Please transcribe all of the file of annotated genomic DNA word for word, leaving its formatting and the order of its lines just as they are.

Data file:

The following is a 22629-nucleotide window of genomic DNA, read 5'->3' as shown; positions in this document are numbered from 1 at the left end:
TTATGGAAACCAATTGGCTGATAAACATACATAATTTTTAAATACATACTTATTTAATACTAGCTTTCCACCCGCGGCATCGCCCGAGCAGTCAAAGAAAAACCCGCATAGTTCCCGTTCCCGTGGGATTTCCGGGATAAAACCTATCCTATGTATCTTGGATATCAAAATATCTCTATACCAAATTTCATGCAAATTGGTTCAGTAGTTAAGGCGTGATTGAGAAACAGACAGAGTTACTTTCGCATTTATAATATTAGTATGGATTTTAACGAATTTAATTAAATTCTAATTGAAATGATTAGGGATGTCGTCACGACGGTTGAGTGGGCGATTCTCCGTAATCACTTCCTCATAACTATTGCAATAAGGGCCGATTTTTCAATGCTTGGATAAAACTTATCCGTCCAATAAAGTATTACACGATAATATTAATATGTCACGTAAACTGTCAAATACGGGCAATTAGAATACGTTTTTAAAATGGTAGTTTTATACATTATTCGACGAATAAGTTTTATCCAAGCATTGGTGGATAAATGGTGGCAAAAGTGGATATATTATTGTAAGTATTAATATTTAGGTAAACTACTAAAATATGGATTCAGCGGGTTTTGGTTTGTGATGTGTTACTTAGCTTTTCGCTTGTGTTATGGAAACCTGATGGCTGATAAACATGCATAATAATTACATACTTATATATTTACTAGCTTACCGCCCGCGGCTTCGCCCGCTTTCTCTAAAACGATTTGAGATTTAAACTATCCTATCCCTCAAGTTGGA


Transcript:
The following is a 22629-nucleotide window of genomic DNA, read 5'->3' as shown; positions in this document are numbered from 1 at the left end:
TTATGGAAACCAATTGGCTGATAAACATACATAATTTTTAAATACATACTTATTTAATACTAGCTTTCCACCCGCGGCATCGCCCGAGCAGTCAAAGAAAAACCCGCATAGTTCCCGTTCCCGTGGGATTTCCGGGATAAAACCTATCCTATGTATCTTGGATATCAAAATATCTCTATACCAAATTTCATGCAAATTGGTTCAGTAGTTAAGGCGTGATTGAGAAACAGACAGAGTTACTTTCGCATTTATAATATTAGTATGGATTTTAACGAATTTAATTAAATTCTAATTGAAATGATTAGGGATGTCGTCACGACGGTTGAGTGGGCGATTCTCCGTAATCACTTCCTCATAACTATTGCAATAAGGGCCGATTTTTCAATGCTTGGATAAAACTTATCCGTCCAATAAAGTATTACACGATAATATTAATATGTCACGTAAACTGTCAAATACGGGCAATTAGAATACGTTTTTAAAATGGTAGTTTTATACATTATTCGACGAATAAGTTTTATCCAAGCATTGGTGGATAAATGGTGGCAAAAGTGGATATATTATTGTAAGTATTAATATTTAGGTAAACTACTAAAATATGGATTCAGCGGGTTTTGGTTTGTGATGTGTTACTTAGCTTTTCGCTTGTGTTATGGAAACCTGATGGCTGATAAACATGCATAATAATTACATACTTATATATTTACTAGCTTACCGCCCGCGGCTTCGCCCGCTTTCTCTAAAACGATTTGAGATTTAAACTATCCTATCCCTCAAGTTGGA